- There is a massive assumption, the XLR would firstly have BP on it, secondly that these lurcrative industries will opt for long narrowbody sectors over widebody flights, thirdly the number of passengers in these industries will actually want to transit for 90 minutes - 2-hours where they need to disembark via stars and wait in a 2nd or 3rd tier lounge with almost no other facilities in the airport.
- You've stated I.T industries, however, there's more of demand into SFO than LAX for that industries.
- What impacts does it have on on the contact between Air NZ and the Cook Islands if NZ starts to fill the plane with traffic between NZ and the US?
- If QF or AA do CHC-LAX, this will not direct difference to WLG-RAR-LAX than what an additional AKL-LAX, or AKL-DFW would offer.
- The US market for NZ and QF is heavily balanced towards the inbound US passenger, hence why you're seeing hubs in NZ and Australia being connected to more places deeper into the US. You're not seeing CBR, CNS, NTL's etc being connected to LAX. The logic applied here, is based on a small minority group of "lucrative" travellers and the smallish outbound WLG market to the US. If you're flying anywhere beyond the Western Seaboard from WLG then NZ/QF want you over AKL/SYD/BNE on their widebodies direct into IAH/ORD/DFW and one day NYC/YYZ etc. Further to this, a lot outbound passengers are opting for this to avoid the traditional negative transit experience of LAX.
- You need to better understand, or understand full stop! how and what is subsidised by the Cook Islands before making any claims like this.
 
a7ala
Posts: 276
Joined: Sun Jan 04, 2015 10:27 pm

Re: New Zealand Aviation Thread - June 2019

Thu Jun 20, 2019 1:50 am

NZ6 wrote:
My replies in order.

- RAR does experience a capacity issue due to the lack of accommodation on the Island(s). Does NZ need to displace those transitting AKL so it can pick up more AKL traffic as well as generating more WLG? There are times when the airline can't give away seats as there's either no accommodation there or the occupancy rates get so high, travellers opt for another destination where accommodation is cheaper.
- Some Passengers may prefer I-I flights, however, this is by no means a general rule and has absolutely no relevance to network modelling. The 'lure' of an I-I connection where the transit is a basic, Pacific Island airport predominantly designed for arriving and departing passengers where there is virtually no or very limited infrastructure to support customers transiting, does not outweigh a 1 hour 5-minute frequent connection between (in this example) AKL-WLG.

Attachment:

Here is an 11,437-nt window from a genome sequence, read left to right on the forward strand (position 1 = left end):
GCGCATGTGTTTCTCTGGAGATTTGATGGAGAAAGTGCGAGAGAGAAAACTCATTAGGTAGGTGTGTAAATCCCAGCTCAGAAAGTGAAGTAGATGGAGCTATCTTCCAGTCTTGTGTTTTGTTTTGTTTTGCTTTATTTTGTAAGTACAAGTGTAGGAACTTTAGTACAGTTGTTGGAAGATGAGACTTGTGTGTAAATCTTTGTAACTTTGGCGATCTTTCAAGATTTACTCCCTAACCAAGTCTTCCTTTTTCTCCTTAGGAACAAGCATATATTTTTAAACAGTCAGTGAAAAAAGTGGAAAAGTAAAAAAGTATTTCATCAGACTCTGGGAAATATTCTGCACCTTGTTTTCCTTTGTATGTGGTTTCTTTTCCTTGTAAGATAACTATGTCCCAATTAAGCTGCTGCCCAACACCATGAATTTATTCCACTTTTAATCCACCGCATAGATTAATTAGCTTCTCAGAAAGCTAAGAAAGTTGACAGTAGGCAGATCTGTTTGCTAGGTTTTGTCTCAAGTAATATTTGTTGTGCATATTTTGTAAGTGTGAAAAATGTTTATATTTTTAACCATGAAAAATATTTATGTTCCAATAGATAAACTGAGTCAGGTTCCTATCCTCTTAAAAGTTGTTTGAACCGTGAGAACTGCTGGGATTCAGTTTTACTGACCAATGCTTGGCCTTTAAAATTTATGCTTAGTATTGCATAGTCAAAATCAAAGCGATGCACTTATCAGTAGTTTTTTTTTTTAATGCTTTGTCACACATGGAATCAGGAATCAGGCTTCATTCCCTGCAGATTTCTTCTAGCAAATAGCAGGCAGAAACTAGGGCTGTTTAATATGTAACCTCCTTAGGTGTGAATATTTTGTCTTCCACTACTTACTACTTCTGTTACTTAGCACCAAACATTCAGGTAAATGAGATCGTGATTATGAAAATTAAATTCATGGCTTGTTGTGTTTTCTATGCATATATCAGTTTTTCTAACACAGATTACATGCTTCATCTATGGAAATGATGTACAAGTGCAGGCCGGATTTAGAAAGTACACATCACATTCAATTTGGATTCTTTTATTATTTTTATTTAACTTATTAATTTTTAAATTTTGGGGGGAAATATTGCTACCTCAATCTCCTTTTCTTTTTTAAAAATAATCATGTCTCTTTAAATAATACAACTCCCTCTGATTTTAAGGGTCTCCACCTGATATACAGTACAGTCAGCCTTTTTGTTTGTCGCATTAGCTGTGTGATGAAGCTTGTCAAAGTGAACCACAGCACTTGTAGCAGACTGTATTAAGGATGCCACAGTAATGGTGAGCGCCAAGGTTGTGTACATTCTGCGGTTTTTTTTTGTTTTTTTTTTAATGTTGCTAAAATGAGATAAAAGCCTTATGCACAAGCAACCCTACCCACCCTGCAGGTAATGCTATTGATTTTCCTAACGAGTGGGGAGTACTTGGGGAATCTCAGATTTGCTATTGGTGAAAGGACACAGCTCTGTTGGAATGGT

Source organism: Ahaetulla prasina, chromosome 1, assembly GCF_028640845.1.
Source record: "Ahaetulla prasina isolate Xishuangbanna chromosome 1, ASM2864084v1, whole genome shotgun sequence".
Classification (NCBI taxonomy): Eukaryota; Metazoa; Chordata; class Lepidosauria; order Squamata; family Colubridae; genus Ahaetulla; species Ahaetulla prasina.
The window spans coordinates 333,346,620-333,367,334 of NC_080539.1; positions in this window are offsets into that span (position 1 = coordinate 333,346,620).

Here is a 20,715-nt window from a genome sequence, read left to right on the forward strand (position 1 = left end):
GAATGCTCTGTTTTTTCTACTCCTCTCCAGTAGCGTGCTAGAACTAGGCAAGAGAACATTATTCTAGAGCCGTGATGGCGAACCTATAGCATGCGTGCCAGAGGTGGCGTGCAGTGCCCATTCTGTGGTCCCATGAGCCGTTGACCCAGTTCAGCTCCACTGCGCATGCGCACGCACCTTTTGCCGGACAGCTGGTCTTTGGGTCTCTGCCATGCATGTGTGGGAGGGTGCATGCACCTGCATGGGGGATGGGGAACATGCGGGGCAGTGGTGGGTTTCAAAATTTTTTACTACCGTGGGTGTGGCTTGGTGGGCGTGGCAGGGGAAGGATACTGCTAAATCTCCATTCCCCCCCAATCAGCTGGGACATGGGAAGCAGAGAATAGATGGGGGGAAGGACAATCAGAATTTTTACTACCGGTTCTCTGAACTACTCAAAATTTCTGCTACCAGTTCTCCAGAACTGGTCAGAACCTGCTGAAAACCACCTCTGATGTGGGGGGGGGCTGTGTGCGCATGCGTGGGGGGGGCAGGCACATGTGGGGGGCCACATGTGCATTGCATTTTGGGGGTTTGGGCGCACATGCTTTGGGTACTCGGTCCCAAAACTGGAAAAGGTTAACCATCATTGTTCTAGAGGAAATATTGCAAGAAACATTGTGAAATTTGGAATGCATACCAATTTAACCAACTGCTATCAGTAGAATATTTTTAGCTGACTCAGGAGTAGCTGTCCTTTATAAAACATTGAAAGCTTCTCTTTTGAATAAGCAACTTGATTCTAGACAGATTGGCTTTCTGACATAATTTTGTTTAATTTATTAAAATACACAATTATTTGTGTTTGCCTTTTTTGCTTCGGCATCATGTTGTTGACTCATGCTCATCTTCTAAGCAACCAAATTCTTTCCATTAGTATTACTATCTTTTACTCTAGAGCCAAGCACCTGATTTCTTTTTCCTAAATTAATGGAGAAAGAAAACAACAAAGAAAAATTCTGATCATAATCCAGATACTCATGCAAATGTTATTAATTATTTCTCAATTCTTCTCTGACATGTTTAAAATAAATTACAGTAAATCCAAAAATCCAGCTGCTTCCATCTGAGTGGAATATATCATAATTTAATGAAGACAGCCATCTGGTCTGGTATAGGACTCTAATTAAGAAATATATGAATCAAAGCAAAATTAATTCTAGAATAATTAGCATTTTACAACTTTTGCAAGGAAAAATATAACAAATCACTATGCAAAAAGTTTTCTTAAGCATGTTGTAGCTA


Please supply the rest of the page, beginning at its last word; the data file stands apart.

- There is a massive assumption, the XLR would firstly have BP on it, secondly that these lurcrative industries will opt for long narrowbody sectors over widebody flights, thirdly the number of passengers in these industries will actually want to transit for 90 minutes - 2-hours where they need to disembark via stars and wait in a 2nd or 3rd tier lounge with almost no other facilities in the airport.
- You've stated I.T industries, however, there's more of demand into SFO than LAX for that industries.
- What impacts does it have on on the contact between Air NZ and the Cook Islands if NZ starts to fill the plane with traffic between NZ and the US?
- If QF or AA do CHC-LAX, this will not direct difference to WLG-RAR-LAX than what an additional AKL-LAX, or AKL-DFW would offer.
- The US market for NZ and QF is heavily balanced towards the inbound US passenger, hence why you're seeing hubs in NZ and Australia being connected to more places deeper into the US. You're not seeing CBR, CNS, NTL's etc being connected to LAX. The logic applied here, is based on a small minority group of "lucrative" travellers and the smallish outbound WLG market to the US. If you're flying anywhere beyond the Western Seaboard from WLG then NZ/QF want you over AKL/SYD/BNE on their widebodies direct into IAH/ORD/DFW and one day NYC/YYZ etc. Further to this, a lot outbound passengers are opting for this to avoid the traditional negative transit experience of LAX.
- You need to better understand, or understand full stop! how and what is subsidised by the Cook Islands before making any claims like this.


- My understanding is that there is accommodation for at least 17,000 visitors a month in Raro (and at least 2000 on Aitutaki) and its unusual for numbers to get above 13,000 - maybe its the type of accommodation thats the issue?
- Of course there will be some passengers where I-I isnt important. The fact there are different values placed on these when looking at customers preferences shows that the majority would prefer that. Also as I mentioned previously the thru flight, widebody aircraft, business/Prem econ would make this the preferred option for the WLG market
- Read my comment - I wasnt referring to the XLR - im referring to existing widebody aircraft!
- Agree that some of the IT in SFO.... but actually now becoming more dispersed across the US
- Who knows about the impacts between Air NZ and cook islands govt. That would be for them to sort out, however if it resulted in more visitors to the Cook Islands and a more profitable service for Air NZ probably a good thing for both of them?
- Some people prefer connecting via CHC than AKL.... and at the end of the day its more capacity into New Zealand that needs to be filled
- Please enlighten me on what is subsidised by the Cook Islands govt.
 
DavidJ08
Posts: 158
Joined: Thu Dec 27, 2007 9:18 pm

Re: New Zealand Aviation Thread - June 2019

Thu Jun 20, 2019 1:55 am

a7ala wrote: